Ned Meneses: Unbound: The Uncertainty Principle, Schemas

 
  • ©2002, Ned Meneses
  • Unbound: The Uncertainty Principle, 24 x 18.15 inches, mixed media
  • ©2002, Ned Meneses
  • Schemas, 20 x 16.3 inches, mixed media

Artist(s):


Title:


    Unbound: The Uncertainty Principle, Schemas

Exhibition:


Creation Year:


    2002

Medium:


    mixed media

Category:


Keywords:



Artist Statement:


    Sometimes art is about the journey. While I worked on this two-part artwork, I constantly had thoughts of why I followed a certain route, and that became a compositional dimension in itself.

    This work deals with taking compositions that are very much separate, and linking or joining them to make new ones. Combining segments works much like trying to combine stories; without guidance, they would lead to confusion and incoherence.

    Each piece had a different birth and progressed through its own stress and growth-flow. Each image started as a balanced, self-contained entity (to analyze each of those could be taken to the analogical extreme). As an artist, you seek to find the dynamic interaction that visual illusion demands. There is a precise moment when parts come together, and they become inextricably unified to reveal a definite new framework. This point makes “combinational” work an effective cognitive exploration tool as well as one of introspection, each with its own approach. The process of connecting images in our minds has its variations in blending, or just attaching, but to truly unify is to fuse new ideas. However metaphorical to our thoughts, the process and the ideas it reveals reflect the power of the visual system to abstract and arrange metapatterns: universal inherent structures of thought, within our minds with just a simple stare, an amazing computational feat all viewers execute when they observe the world.

    One major theme is complexity. This work’s complexity arises from the increasing number of possibilities in the process, as in the expansion of every facet of technology and information. For robotic (computer) vision to be possible, we will have to understand much better how we process what we perceive and induce visually; that is the job of the sense of aesthetics for now. In time, visual engines will be very powerful and will allow us to look into the intricacies of mathematics and physics while rediscovering our own world of art. The elegant symmetry of complexity-deep, cold, and austere-will take us far. Many kinds of languages await us in the pursuit of such patterns and structures at increasingly larger scales. Visual thinking will propel us in new ways.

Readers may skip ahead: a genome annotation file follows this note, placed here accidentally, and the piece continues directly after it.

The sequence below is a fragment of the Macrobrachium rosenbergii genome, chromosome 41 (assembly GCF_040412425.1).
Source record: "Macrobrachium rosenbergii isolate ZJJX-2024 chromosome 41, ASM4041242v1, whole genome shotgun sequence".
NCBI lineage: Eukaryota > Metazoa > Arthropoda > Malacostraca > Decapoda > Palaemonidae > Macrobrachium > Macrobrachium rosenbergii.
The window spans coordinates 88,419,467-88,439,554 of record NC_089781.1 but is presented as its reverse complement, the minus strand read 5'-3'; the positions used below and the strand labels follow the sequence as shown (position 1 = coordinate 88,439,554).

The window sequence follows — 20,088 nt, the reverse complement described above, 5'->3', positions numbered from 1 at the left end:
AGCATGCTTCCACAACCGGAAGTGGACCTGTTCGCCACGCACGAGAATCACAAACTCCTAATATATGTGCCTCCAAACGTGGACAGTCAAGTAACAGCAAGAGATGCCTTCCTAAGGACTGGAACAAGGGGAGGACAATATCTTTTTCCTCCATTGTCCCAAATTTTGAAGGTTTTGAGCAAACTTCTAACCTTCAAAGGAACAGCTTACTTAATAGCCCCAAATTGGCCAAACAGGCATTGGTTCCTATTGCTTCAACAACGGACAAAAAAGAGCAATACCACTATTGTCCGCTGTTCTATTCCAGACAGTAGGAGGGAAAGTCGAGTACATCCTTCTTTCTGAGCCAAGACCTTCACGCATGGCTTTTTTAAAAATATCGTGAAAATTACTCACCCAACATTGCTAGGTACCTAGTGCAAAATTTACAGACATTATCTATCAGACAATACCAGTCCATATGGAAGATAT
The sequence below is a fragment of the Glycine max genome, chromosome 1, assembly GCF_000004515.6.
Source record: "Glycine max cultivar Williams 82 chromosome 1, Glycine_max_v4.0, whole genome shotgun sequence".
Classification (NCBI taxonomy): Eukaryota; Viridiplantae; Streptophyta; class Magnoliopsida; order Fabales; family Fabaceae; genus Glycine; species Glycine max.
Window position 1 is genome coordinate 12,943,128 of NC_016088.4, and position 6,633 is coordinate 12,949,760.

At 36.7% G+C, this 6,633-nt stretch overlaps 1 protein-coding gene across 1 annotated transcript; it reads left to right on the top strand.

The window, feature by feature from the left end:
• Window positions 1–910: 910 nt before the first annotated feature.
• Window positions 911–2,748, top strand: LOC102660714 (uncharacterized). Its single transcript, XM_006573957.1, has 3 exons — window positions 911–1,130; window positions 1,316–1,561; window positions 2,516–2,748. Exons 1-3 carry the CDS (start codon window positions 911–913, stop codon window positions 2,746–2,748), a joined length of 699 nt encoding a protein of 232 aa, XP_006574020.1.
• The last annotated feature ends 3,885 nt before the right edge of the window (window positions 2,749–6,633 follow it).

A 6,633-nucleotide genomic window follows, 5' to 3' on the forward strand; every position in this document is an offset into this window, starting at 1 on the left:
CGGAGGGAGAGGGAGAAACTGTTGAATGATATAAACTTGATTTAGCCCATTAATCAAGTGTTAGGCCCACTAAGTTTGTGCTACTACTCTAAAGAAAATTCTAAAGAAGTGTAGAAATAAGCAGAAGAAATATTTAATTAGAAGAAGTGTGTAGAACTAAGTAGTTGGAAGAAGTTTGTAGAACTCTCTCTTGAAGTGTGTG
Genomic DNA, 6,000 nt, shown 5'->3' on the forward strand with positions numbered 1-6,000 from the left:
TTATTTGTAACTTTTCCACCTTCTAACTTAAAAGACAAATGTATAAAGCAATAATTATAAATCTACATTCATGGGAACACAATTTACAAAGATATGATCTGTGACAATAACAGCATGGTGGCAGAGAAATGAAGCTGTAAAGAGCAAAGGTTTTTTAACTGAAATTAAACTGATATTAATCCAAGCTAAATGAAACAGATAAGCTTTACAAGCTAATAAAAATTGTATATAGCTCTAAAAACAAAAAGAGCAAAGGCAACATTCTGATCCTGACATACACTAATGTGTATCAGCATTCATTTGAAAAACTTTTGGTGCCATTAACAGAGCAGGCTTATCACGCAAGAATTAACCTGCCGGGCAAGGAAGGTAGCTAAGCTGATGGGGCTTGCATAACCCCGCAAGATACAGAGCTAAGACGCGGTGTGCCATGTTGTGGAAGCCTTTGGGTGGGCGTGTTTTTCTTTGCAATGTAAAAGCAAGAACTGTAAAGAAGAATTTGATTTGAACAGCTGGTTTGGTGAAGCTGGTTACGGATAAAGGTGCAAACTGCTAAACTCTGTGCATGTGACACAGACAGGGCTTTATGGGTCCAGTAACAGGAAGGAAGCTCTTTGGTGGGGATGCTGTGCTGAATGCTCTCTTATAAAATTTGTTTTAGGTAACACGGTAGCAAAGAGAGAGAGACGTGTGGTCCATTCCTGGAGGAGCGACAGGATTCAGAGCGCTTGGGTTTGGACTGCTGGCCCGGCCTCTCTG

Process Information:


    Base 1. Schemas: Tiling and Reverberation
    A schema is an in-built system that activates and drives something, visually or otherwise. This picture starts out with a definite plan, but the end of the journey is left very much a mystery. I started out by aligning the images in the radial cells and directly applying them to the center. For each section, I used Photoshop to place the primary elements and proceeded to order layers and set sizes. I often use the images themselves as brushes; they make unique after effects. The source images here are different from each other, yet rather homogenous, more related to texture than form, and more neural and digital than defined in shape. This was much more rigorous than I thought, but I found many interesting functioning transitions. A “Zen” mindset keeps thoughts from getting in the way. Lastly, when the images were combined and worked aggressively, it was very difficult to predict what would result. This is a matter of spontaneous composition. Our visual perception guides the process but it will not provide consciously formulated answers until we know most of its mechanisms.

    Base 2. The Uncertainty Principle: Symbolism
    The artistic ideal is rooted in “knowing” that the image will come together. The parts one starts with are very defined in themselves. They are not traditional elements, since they can each stand on their own, keeping something of their original nature (unlike Schemas where they acted as broad inflections). One component is a photograph taken in the Bolivian Andes, another is a watercolor dubbed and filtered (Edge Detect and some tweaking to offset three constituent layers), and the third, the main anchor image, is a composite designed from scratch. They seem very separate, but at the subconscious level higher order is possible. This falls in the domain of dynamicist cognition; it traces some connectionist and symbolic modes of Al. These were the simultaneous ends in mind. Though less abstracted, they preserve the outcome: a self-contained, stabilized composition. The key stage is in initially selecting what is to come together without knowing a predicting factor such as the validity of theories, (an uncertainty principle). When it is done, it should be left alone to hold its space. The process becomes really endless when newer forms are introduced.


Affiliation Where Artwork Was Created:


    Digital Artscape

Additional Images:


©2002, Ned Meneses ©2002, Ned Meneses